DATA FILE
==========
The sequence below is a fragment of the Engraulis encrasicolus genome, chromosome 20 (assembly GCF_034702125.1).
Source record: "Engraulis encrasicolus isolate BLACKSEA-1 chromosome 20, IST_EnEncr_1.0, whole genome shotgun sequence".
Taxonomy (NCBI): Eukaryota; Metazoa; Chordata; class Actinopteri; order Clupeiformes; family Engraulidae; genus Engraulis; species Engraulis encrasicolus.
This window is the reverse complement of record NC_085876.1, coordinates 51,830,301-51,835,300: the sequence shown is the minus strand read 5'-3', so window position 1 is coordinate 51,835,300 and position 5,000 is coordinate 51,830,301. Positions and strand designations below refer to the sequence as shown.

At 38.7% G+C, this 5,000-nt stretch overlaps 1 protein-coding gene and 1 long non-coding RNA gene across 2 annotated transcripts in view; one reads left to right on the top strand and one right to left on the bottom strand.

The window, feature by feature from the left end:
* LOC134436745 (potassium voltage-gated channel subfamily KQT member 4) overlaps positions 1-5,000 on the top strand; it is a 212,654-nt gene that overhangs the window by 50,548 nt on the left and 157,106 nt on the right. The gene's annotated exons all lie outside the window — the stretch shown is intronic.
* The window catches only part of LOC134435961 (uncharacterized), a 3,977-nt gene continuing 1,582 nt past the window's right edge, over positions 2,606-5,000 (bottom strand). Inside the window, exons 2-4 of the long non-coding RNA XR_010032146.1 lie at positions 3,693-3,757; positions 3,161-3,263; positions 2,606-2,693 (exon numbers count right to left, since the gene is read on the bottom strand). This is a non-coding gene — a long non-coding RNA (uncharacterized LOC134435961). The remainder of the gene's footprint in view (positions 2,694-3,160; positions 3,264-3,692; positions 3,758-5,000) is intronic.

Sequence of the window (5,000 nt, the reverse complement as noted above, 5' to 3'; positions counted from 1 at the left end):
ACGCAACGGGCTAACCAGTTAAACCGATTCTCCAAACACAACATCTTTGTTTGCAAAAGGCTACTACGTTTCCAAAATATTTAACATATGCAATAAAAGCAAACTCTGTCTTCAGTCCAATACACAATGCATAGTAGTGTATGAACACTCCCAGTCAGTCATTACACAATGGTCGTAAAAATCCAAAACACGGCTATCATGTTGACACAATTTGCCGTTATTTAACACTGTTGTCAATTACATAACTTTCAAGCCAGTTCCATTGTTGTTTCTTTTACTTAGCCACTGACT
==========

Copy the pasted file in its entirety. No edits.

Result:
The sequence below is a fragment of the Engraulis encrasicolus genome, chromosome 20 (assembly GCF_034702125.1).
Source record: "Engraulis encrasicolus isolate BLACKSEA-1 chromosome 20, IST_EnEncr_1.0, whole genome shotgun sequence".
Taxonomy (NCBI): Eukaryota; Metazoa; Chordata; class Actinopteri; order Clupeiformes; family Engraulidae; genus Engraulis; species Engraulis encrasicolus.
This window is the reverse complement of record NC_085876.1, coordinates 51,830,301-51,835,300: the sequence shown is the minus strand read 5'-3', so window position 1 is coordinate 51,835,300 and position 5,000 is coordinate 51,830,301. Positions and strand designations below refer to the sequence as shown.

At 38.7% G+C, this 5,000-nt stretch overlaps 1 protein-coding gene and 1 long non-coding RNA gene across 2 annotated transcripts in view; one reads left to right on the top strand and one right to left on the bottom strand.

The window, feature by feature from the left end:
* LOC134436745 (potassium voltage-gated channel subfamily KQT member 4) overlaps positions 1-5,000 on the top strand; it is a 212,654-nt gene that overhangs the window by 50,548 nt on the left and 157,106 nt on the right. The gene's annotated exons all lie outside the window — the stretch shown is intronic.
* The window catches only part of LOC134435961 (uncharacterized), a 3,977-nt gene continuing 1,582 nt past the window's right edge, over positions 2,606-5,000 (bottom strand). Inside the window, exons 2-4 of the long non-coding RNA XR_010032146.1 lie at positions 3,693-3,757; positions 3,161-3,263; positions 2,606-2,693 (exon numbers count right to left, since the gene is read on the bottom strand). This is a non-coding gene — a long non-coding RNA (uncharacterized LOC134435961). The remainder of the gene's footprint in view (positions 2,694-3,160; positions 3,264-3,692; positions 3,758-5,000) is intronic.

Sequence of the window (5,000 nt, the reverse complement as noted above, 5' to 3'; positions counted from 1 at the left end):
ACGCAACGGGCTAACCAGTTAAACCGATTCTCCAAACACAACATCTTTGTTTGCAAAAGGCTACTACGTTTCCAAAATATTTAACATATGCAATAAAAGCAAACTCTGTCTTCAGTCCAATACACAATGCATAGTAGTGTATGAACACTCCCAGTCAGTCATTACACAATGGTCGTAAAAATCCAAAACACGGCTATCATGTTGACACAATTTGCCGTTATTTAACACTGTTGTCAATTACATAACTTTCAAGCCAGTTCCATTGTTGTTTCTTTTACTTAGCCACTGACT